Views Nippon × Fashion 2012
An Explorer of Japanese Style
Fashion Consultant and Editor Tiffany Godoy
[2012.03.07] Read in: 日本語 | 简体字 | 繁體字 | FRANÇAIS | ESPAÑOL |

Tokyo is far from the established fashion capitals of the world, but the styles seen on its streets continue to attract global attention. We interview an American woman whose fascination with uniquely Japanese looks brought her to the country more than a decade ago; she has been involved in the fashion scene in Japan ever since.

Tiffany Godoy
Fashion consultant and editor. Since coming to Japan in 1997, she has edited print publications including Composite and Studio Voice. Her fashion journalism has been featured in the pages of, the New York Times, and WWD, and she has hosted style programs on NHK World TV and Japan’s WOWOW network. As an author, she has published Style Deficit Disorder and Japanese Goth; in June 2010 she launched a new magazine, The Reality Show. Her blog is at

Modeling for Vogue Japan in photos that appeared in the department store Isetan’s show windows. Godoy did her own styling, using Yamamoto Yōji creations. (Photo by Hiropon.)

Drawn by Something Different

INTERVIEWER Let’s start by asking how you came to the world of fashion and what brought you to Japan.

TIFFANY GODOY Well, I was born in California. As a kid—I must have been about eleven years old—I got really into fashion through movies and fashion advertising. I had a friend whose sister was a model for Calvin Klein. She introduced me to [fashion photographer] Bruce Weber’s work when I was twelve or thirteen, and beginning then I really got into visual imagery.

I found foreign magazines in the bookstore in a local shopping mall. I remember when Weber’s O Rio de Janeiro came out, I saw it at the store and thinking “Wow, what is this?” So this is how I got into images.

I spent a year in Paris, and my first encounter with Japan’s fashion came after I came back to the United States. I met these Japanese kids in San Francisco, where they were going to the Academy of Art University. We were all into the club scene, and I’d see them every week. I was fascinated by their look. I became friends with them, and that kicked off my interest in Japan.

INTERVIEWER What about their look interested you?

GODOY A number of things—the layering they did, the way they wore clothes of different patterns. These kids mixed together different colors and patterns that, for me, didn’t go together, but they just looked amazing.

Even their body language was different. This one girl had a certain way of holding her cigarette that I thought was the weirdest, coolest thing I’d ever seen. There were all these things about them that interested me. Theirs was a culture I’d never thought about before. I’d never had any direct contact with Japanese people, so they blew my mind—they opened a whole new world to me. I was fascinated and I wanted to learn more.

INTERVIEWER After this you made your way to Japan and got involved in the fashion scene.

GODOY I came to Japan, but I didn’t jump straight into fashion once I got here. Some Japanese friends from San Francisco introduced me to a number of people who ran a gallery near Tokyo’s Komaba district. It was a very artistic place, with artists and actors coming in and out.

I felt there was something I wanted to do in Tokyo. Once I was holding an exhibition at the gallery there. I invited a number of editors from Japan’s fashion magazines, and a lot of them came. Around a week later I got a call saying one of them, Sugatsuke Masanobu, wanted to meet me. I ended up as a fashion editor for Composite, a magazine he was publishing.

This brought it together for me. I’d studied photography, and this work let me put what I had learned to work along with my love for languages—for communicating with people. I’d never known what an editor did, but now I had this job where I could put all my skills to use at an edgy, cool fashion magazine. And that’s how it all started for me.

Godoy models a work by the Japanese artist King. (Taken at Garter in the Kōenji Kitakore Bldg., Tokyo.)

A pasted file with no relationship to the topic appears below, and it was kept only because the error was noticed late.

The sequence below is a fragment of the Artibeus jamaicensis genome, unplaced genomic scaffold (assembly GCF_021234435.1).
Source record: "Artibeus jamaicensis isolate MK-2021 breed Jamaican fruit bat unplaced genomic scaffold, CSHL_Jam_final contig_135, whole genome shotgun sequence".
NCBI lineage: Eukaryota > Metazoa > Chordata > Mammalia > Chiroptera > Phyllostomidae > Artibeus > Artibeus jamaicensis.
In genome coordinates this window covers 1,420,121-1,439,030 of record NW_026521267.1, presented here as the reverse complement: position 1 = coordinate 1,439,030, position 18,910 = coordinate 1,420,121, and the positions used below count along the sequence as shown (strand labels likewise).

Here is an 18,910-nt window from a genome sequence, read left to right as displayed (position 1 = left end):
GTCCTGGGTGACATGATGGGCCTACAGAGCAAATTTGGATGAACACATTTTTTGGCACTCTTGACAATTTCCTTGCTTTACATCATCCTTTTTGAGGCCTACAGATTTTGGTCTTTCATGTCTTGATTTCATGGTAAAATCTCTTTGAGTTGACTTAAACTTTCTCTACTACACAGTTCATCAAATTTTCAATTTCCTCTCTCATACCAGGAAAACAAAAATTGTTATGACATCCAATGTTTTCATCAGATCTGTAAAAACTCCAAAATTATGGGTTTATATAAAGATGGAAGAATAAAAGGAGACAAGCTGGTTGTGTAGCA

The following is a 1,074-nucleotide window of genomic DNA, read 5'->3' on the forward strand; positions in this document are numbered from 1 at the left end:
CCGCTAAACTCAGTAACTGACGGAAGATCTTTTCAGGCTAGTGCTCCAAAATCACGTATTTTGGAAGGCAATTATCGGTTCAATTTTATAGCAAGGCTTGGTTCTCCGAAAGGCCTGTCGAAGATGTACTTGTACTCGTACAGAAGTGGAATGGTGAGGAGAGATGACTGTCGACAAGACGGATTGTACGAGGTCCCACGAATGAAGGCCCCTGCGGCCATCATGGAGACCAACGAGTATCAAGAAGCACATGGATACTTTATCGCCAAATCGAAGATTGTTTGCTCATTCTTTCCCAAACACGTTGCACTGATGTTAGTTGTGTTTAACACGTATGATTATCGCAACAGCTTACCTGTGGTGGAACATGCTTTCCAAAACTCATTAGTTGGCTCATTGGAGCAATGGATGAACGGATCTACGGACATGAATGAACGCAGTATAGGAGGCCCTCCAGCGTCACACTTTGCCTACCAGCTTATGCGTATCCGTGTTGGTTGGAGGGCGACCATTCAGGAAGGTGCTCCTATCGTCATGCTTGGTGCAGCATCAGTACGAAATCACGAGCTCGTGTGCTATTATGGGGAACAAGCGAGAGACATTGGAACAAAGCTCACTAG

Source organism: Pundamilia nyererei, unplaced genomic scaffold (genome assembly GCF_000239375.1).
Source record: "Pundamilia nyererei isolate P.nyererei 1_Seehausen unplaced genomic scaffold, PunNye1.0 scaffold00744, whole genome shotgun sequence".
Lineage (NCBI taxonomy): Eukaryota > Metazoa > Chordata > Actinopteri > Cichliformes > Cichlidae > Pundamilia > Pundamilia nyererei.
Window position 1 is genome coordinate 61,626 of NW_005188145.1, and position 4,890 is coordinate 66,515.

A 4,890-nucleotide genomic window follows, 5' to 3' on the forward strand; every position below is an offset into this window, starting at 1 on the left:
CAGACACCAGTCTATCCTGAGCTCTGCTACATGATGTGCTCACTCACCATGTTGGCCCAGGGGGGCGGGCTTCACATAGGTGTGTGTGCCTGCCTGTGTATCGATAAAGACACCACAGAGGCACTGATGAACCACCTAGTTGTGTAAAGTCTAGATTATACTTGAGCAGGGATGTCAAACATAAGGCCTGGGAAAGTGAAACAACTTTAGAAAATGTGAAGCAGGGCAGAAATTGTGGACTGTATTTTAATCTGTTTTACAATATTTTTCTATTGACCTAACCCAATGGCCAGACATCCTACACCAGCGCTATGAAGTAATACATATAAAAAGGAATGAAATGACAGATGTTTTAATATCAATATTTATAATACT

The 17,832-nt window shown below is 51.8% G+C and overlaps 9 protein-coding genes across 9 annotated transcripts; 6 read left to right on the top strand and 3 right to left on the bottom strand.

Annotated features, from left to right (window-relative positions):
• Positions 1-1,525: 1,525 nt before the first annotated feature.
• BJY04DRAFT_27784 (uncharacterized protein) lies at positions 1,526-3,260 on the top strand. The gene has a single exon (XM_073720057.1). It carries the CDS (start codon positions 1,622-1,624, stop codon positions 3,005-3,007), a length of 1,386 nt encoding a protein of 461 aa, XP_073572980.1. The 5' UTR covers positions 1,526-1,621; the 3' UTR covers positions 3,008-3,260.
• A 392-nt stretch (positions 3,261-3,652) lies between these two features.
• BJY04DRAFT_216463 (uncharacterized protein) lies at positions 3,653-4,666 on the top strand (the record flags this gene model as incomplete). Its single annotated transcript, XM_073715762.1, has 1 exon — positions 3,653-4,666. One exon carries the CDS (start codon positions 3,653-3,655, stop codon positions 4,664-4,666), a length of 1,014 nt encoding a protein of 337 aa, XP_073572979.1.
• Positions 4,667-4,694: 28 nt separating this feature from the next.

Click here for more on Kōenji’s Kitakore Building.

Exploring the Unique Aspects of Fashion

INTERVIEWER So you’d entered the fashion industry at last. But why the Japanese fashion industry?

GODOY Well, one of the reasons I’d wanted to come to Japan was because I really wanted to understand why: why the Japanese are so different from people in France or New York in terms of their aesthetic—the way they dress, their styling. It seemed so far from anything I had seen before. My image of Japanese people had been conservative and serious, so this creative side I saw made me want to understand more.

INTERVIEWER So while you worked at this fashion magazine house, you began gaining this understanding?

GODOY It took a while. I remember going to Comme des Garçons exhibitions and not understanding a lot of the clothes—but also understanding that I had to grasp why this brand was so important and influential. I was processing a lot of new information that was beyond my comprehension at the time, studying how to put together a magazine as well.

All my friends were Japanese and I was immersed in the culture. Japanese fashion was changing a great deal in the late 1990s. Women’s identities were changing too: this was when the young women called gyaru were a rising force on the cultural scene. I remember seeing Amuro Namie performing on the giant monitors at Studio Alta near Shinjuku station. Harajuku was also home to a lot of extreme fashion at that time.

Now this wasn’t high fashion, but a lot of things were happening culturally in Japan, with new subcultures being established. Youth culture was really strong and expressive then—very baroque, very decorated. It was exciting to me because it was all so distinctly Japanese.

Deep History Behind the Looks

INTERVIEWER What do you think is behind this? Why do Japanese people use layering or match different patterns and colors? What inspires the extreme gyaru styles?

GODOY There are a few things. I think Japanese people are very sensitive to aesthetics, and their looks are very designed. I trace this back to the Edo period [1603–1868], when Japan was closed to the outside world. This was when Japan’s aesthetics really evolved and gelled together.

First of all, Japan is an island country, so things are brought in from abroad and integrated into the culture. This is different from a country that’s connected to and always interacting with other countries.

Second is the idea of cycles, of connection to nature. This constant cyclical change is something that propels fashion’s evolution, and people’s links to nature show up in their sensitivity to colors and their meanings. The style of communication is also very different. In the past there was this tradition of kosode,(*) where you might reference some scene from The Tale of Genji by incorporating a certain flower into the design of your robe, so that others who had read it would understand your message.

This is all linked to today’s street fashion as well. During those centuries of isolation in the Edo period, everything was simplified and refined; it became more structured. The ideas of Japanese minimalism and composition as we think of them today developed then. It was a very important period to how Japanese fashion would evolve later.